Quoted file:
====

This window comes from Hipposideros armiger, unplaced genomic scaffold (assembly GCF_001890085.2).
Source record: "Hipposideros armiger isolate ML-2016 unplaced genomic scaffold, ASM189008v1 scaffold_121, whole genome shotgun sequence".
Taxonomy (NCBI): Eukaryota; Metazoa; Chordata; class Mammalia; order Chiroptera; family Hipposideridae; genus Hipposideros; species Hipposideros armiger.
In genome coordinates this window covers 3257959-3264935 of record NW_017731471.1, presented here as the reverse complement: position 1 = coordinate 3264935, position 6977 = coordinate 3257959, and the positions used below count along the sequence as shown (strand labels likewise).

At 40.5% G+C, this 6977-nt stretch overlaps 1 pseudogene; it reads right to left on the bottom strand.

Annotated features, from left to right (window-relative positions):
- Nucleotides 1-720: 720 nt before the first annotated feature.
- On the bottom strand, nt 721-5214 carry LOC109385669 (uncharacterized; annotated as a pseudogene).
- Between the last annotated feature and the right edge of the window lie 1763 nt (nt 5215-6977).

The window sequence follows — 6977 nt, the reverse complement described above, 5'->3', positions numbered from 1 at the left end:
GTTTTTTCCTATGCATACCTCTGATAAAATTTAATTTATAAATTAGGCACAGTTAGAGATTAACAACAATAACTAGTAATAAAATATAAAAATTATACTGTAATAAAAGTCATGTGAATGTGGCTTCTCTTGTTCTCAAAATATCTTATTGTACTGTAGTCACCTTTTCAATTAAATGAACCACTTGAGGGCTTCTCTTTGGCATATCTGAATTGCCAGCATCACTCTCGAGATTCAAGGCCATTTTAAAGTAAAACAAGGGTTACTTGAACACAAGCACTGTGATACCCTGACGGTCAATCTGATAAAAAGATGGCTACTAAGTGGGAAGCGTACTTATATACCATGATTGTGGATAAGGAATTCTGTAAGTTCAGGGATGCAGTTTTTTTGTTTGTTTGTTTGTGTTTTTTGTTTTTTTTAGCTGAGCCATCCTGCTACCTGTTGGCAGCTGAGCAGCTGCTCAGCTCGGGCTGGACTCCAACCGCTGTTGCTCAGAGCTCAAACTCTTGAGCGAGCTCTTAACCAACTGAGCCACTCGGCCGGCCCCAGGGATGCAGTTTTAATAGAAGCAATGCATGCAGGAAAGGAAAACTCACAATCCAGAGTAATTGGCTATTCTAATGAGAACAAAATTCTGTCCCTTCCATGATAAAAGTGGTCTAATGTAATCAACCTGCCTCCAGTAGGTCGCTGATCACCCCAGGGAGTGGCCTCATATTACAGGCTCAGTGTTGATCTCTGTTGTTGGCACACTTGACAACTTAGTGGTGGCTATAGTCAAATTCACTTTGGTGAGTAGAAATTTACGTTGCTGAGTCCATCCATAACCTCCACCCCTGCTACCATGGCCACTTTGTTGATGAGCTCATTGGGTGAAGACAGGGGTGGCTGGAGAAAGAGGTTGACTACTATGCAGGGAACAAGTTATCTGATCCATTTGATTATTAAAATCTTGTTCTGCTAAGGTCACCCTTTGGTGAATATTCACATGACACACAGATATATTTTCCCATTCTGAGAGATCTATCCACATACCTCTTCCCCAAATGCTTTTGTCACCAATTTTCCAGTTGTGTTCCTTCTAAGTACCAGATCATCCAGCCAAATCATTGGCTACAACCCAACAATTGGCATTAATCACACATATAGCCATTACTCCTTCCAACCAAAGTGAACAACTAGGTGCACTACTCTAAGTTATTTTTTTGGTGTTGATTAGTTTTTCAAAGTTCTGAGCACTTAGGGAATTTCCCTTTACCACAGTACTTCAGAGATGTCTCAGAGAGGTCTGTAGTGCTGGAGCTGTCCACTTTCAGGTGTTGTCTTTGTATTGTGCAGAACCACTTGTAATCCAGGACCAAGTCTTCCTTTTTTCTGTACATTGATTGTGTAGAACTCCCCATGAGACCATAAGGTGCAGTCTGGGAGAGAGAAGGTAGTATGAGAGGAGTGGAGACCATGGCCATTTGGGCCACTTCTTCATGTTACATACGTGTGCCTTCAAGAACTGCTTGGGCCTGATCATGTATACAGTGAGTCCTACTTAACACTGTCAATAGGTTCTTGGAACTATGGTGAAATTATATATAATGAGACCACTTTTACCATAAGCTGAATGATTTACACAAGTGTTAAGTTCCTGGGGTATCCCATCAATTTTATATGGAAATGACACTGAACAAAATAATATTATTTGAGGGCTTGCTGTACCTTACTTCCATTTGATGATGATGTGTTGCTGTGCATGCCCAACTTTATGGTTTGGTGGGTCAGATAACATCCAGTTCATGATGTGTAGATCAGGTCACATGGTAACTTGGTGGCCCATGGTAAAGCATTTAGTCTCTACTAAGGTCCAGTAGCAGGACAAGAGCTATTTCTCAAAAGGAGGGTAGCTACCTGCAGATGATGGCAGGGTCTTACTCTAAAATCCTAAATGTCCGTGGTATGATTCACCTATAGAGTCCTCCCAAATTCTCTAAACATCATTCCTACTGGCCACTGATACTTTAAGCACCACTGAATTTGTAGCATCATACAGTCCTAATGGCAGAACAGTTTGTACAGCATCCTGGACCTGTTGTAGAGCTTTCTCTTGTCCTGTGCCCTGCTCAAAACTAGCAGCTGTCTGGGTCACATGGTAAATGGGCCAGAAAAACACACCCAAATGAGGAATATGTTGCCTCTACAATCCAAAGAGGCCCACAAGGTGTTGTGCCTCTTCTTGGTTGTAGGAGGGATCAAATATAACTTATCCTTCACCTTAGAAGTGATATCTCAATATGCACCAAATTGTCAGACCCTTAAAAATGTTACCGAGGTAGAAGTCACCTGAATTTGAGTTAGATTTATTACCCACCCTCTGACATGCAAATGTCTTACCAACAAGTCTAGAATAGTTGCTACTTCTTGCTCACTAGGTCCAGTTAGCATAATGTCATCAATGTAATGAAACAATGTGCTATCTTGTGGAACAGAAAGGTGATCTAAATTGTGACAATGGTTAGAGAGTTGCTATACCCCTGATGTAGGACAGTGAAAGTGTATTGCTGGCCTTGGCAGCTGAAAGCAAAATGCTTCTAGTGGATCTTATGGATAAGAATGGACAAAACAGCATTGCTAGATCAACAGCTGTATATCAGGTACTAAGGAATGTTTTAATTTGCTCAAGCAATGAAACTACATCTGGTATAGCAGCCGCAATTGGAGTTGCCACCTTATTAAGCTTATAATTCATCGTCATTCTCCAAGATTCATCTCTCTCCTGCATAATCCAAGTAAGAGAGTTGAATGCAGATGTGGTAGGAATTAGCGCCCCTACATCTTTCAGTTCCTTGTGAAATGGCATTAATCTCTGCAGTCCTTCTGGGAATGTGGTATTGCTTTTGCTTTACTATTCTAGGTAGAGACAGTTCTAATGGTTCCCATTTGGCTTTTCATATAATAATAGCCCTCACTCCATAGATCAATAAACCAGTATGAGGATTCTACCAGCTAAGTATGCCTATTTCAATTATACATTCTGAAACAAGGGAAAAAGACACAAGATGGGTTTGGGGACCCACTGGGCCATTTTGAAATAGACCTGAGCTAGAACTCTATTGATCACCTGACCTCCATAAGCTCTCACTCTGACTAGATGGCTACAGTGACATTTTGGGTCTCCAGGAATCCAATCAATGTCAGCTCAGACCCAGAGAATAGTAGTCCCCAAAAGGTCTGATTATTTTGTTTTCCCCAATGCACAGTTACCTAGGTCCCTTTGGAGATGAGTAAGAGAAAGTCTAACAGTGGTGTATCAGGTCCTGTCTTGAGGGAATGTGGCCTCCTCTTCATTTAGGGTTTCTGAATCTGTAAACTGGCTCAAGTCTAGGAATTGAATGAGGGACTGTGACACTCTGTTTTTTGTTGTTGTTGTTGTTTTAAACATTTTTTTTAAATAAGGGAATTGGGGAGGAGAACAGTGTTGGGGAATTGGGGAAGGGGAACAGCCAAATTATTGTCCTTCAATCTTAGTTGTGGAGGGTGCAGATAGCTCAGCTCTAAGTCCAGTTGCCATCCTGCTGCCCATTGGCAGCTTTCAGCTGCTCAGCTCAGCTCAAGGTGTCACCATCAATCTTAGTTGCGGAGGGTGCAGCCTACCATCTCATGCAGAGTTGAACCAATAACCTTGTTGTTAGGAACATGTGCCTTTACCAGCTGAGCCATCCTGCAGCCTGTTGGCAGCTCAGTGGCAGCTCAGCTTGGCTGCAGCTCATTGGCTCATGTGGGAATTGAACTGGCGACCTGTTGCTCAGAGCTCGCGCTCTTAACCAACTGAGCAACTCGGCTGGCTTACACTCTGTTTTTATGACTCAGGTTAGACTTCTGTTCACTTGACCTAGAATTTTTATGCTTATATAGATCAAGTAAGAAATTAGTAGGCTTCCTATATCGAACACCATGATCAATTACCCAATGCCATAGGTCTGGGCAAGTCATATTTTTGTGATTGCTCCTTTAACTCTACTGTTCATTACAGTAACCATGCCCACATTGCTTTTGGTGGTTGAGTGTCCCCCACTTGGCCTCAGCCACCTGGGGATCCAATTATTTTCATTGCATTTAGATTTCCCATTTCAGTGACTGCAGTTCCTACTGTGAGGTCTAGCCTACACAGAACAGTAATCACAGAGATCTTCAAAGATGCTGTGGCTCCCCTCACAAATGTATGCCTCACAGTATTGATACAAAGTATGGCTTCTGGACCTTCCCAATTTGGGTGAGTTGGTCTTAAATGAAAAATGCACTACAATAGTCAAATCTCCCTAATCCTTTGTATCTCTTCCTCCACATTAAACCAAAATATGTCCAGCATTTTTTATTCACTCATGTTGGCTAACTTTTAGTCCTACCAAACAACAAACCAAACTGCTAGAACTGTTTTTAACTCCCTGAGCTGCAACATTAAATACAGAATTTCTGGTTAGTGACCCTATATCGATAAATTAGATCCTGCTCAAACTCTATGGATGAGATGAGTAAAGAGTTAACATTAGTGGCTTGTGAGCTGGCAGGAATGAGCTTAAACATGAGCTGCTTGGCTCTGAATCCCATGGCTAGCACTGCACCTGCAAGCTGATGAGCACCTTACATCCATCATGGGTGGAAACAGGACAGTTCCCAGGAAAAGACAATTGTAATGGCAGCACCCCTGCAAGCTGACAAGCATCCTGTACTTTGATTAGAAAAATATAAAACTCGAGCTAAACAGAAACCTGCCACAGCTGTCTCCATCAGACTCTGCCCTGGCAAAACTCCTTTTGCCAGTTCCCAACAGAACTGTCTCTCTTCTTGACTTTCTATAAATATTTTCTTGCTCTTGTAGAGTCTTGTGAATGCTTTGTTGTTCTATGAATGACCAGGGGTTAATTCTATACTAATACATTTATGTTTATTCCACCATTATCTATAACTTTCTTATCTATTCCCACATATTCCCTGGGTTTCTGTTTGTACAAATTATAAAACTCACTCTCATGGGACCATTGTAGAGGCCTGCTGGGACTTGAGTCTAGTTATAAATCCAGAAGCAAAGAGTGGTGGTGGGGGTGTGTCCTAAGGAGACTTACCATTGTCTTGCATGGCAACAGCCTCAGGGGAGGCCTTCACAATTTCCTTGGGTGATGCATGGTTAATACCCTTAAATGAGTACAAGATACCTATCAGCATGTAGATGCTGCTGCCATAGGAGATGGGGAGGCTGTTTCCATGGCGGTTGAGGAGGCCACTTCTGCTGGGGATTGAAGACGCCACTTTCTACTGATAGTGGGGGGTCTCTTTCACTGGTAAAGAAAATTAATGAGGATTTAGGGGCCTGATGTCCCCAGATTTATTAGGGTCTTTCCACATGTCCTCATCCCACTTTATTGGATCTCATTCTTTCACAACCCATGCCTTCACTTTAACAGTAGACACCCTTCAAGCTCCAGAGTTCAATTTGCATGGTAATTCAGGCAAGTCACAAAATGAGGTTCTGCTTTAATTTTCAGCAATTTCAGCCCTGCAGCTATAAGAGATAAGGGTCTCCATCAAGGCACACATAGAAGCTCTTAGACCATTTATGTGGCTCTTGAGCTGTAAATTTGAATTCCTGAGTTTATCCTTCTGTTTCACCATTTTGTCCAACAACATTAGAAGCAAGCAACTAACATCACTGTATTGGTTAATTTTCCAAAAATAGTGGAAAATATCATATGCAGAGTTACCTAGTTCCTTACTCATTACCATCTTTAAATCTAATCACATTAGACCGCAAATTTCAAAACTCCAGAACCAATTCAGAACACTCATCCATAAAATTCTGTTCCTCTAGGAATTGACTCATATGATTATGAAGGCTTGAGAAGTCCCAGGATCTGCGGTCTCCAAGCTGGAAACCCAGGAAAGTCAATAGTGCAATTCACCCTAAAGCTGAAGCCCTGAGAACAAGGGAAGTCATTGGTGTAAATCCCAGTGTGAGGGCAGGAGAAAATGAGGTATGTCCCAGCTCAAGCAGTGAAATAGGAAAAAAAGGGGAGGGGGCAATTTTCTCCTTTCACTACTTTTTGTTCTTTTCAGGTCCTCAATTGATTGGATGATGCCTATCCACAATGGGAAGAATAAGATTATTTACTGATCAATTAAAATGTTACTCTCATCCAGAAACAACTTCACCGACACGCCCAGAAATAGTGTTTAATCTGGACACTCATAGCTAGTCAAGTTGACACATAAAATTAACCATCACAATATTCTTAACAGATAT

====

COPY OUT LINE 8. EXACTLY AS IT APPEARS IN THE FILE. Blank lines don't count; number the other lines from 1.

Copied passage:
- On the bottom strand, nt 721-5214 carry LOC109385669 (uncharacterized; annotated as a pseudogene).